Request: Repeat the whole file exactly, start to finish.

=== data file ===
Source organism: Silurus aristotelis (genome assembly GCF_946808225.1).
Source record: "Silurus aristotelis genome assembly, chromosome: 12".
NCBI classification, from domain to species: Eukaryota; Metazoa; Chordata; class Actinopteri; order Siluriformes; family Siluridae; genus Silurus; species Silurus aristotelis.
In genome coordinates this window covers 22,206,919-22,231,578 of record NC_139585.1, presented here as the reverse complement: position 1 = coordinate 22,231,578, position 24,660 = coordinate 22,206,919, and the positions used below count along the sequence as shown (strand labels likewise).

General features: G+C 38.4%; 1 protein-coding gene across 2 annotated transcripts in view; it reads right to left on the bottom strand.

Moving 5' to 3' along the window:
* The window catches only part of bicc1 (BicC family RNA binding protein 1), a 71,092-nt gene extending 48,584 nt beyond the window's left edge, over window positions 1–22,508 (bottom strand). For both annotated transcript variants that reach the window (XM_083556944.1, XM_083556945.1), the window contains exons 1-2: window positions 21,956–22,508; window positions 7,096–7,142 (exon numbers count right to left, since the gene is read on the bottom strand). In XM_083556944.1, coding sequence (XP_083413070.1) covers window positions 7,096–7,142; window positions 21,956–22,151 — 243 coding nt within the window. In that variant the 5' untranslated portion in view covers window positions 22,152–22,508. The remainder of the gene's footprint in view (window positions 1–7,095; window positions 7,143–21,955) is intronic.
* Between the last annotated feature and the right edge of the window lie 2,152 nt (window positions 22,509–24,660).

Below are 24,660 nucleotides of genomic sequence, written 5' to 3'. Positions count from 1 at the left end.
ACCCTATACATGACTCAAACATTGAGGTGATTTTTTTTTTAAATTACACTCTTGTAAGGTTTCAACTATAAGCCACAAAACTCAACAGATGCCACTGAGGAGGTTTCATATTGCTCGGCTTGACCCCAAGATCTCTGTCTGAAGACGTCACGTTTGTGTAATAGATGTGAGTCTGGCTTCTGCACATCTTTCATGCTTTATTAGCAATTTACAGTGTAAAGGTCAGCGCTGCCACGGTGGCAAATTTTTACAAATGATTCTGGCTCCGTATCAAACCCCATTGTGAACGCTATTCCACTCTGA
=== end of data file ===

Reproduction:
Source organism: Silurus aristotelis (genome assembly GCF_946808225.1).
Source record: "Silurus aristotelis genome assembly, chromosome: 12".
NCBI classification, from domain to species: Eukaryota; Metazoa; Chordata; class Actinopteri; order Siluriformes; family Siluridae; genus Silurus; species Silurus aristotelis.
In genome coordinates this window covers 22,206,919-22,231,578 of record NC_139585.1, presented here as the reverse complement: position 1 = coordinate 22,231,578, position 24,660 = coordinate 22,206,919, and the positions used below count along the sequence as shown (strand labels likewise).

General features: G+C 38.4%; 1 protein-coding gene across 2 annotated transcripts in view; it reads right to left on the bottom strand.

Moving 5' to 3' along the window:
* The window catches only part of bicc1 (BicC family RNA binding protein 1), a 71,092-nt gene extending 48,584 nt beyond the window's left edge, over window positions 1–22,508 (bottom strand). For both annotated transcript variants that reach the window (XM_083556944.1, XM_083556945.1), the window contains exons 1-2: window positions 21,956–22,508; window positions 7,096–7,142 (exon numbers count right to left, since the gene is read on the bottom strand). In XM_083556944.1, coding sequence (XP_083413070.1) covers window positions 7,096–7,142; window positions 21,956–22,151 — 243 coding nt within the window. In that variant the 5' untranslated portion in view covers window positions 22,152–22,508. The remainder of the gene's footprint in view (window positions 1–7,095; window positions 7,143–21,955) is intronic.
* Between the last annotated feature and the right edge of the window lie 2,152 nt (window positions 22,509–24,660).

Below are 24,660 nucleotides of genomic sequence, written 5' to 3'. Positions count from 1 at the left end.
ACCCTATACATGACTCAAACATTGAGGTGATTTTTTTTTTAAATTACACTCTTGTAAGGTTTCAACTATAAGCCACAAAACTCAACAGATGCCACTGAGGAGGTTTCATATTGCTCGGCTTGACCCCAAGATCTCTGTCTGAAGACGTCACGTTTGTGTAATAGATGTGAGTCTGGCTTCTGCACATCTTTCATGCTTTATTAGCAATTTACAGTGTAAAGGTCAGCGCTGCCACGGTGGCAAATTTTTACAAATGATTCTGGCTCCGTATCAAACCCCATTGTGAACGCTATTCCACTCTGA